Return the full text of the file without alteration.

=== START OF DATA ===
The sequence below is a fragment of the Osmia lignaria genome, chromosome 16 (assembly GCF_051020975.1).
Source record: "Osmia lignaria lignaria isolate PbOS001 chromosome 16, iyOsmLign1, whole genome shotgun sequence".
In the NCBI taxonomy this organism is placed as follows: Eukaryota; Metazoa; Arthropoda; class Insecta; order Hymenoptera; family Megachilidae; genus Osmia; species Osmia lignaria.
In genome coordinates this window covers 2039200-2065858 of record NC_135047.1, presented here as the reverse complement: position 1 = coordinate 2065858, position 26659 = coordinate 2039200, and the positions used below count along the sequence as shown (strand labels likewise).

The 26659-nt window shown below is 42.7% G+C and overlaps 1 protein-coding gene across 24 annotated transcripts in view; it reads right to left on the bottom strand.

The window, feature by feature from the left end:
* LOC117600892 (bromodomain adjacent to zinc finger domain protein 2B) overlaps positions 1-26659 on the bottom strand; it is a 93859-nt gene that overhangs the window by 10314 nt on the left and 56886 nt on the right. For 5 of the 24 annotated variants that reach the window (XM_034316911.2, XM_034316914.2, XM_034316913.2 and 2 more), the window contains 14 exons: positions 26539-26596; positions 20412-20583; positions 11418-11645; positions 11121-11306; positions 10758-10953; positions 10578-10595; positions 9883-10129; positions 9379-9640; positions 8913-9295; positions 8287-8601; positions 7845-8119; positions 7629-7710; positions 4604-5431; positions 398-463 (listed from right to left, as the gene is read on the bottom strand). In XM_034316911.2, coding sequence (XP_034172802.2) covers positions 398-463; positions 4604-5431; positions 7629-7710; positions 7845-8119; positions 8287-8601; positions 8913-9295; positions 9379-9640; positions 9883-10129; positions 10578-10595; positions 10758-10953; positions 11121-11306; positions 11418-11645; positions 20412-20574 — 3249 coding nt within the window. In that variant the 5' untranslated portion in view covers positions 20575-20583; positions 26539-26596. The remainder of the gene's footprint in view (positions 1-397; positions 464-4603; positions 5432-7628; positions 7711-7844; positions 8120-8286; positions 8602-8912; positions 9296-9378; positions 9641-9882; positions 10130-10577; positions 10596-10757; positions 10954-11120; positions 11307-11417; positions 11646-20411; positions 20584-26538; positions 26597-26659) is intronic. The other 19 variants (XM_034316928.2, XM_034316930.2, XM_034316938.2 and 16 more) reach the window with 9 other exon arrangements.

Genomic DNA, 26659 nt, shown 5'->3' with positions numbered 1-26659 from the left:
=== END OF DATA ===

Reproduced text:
The sequence below is a fragment of the Osmia lignaria genome, chromosome 16 (assembly GCF_051020975.1).
Source record: "Osmia lignaria lignaria isolate PbOS001 chromosome 16, iyOsmLign1, whole genome shotgun sequence".
In the NCBI taxonomy this organism is placed as follows: Eukaryota; Metazoa; Arthropoda; class Insecta; order Hymenoptera; family Megachilidae; genus Osmia; species Osmia lignaria.
In genome coordinates this window covers 2039200-2065858 of record NC_135047.1, presented here as the reverse complement: position 1 = coordinate 2065858, position 26659 = coordinate 2039200, and the positions used below count along the sequence as shown (strand labels likewise).

The 26659-nt window shown below is 42.7% G+C and overlaps 1 protein-coding gene across 24 annotated transcripts in view; it reads right to left on the bottom strand.

The window, feature by feature from the left end:
* LOC117600892 (bromodomain adjacent to zinc finger domain protein 2B) overlaps positions 1-26659 on the bottom strand; it is a 93859-nt gene that overhangs the window by 10314 nt on the left and 56886 nt on the right. For 5 of the 24 annotated variants that reach the window (XM_034316911.2, XM_034316914.2, XM_034316913.2 and 2 more), the window contains 14 exons: positions 26539-26596; positions 20412-20583; positions 11418-11645; positions 11121-11306; positions 10758-10953; positions 10578-10595; positions 9883-10129; positions 9379-9640; positions 8913-9295; positions 8287-8601; positions 7845-8119; positions 7629-7710; positions 4604-5431; positions 398-463 (listed from right to left, as the gene is read on the bottom strand). In XM_034316911.2, coding sequence (XP_034172802.2) covers positions 398-463; positions 4604-5431; positions 7629-7710; positions 7845-8119; positions 8287-8601; positions 8913-9295; positions 9379-9640; positions 9883-10129; positions 10578-10595; positions 10758-10953; positions 11121-11306; positions 11418-11645; positions 20412-20574 — 3249 coding nt within the window. In that variant the 5' untranslated portion in view covers positions 20575-20583; positions 26539-26596. The remainder of the gene's footprint in view (positions 1-397; positions 464-4603; positions 5432-7628; positions 7711-7844; positions 8120-8286; positions 8602-8912; positions 9296-9378; positions 9641-9882; positions 10130-10577; positions 10596-10757; positions 10954-11120; positions 11307-11417; positions 11646-20411; positions 20584-26538; positions 26597-26659) is intronic. The other 19 variants (XM_034316928.2, XM_034316930.2, XM_034316938.2 and 16 more) reach the window with 9 other exon arrangements.

Genomic DNA, 26659 nt, shown 5'->3' with positions numbered 1-26659 from the left: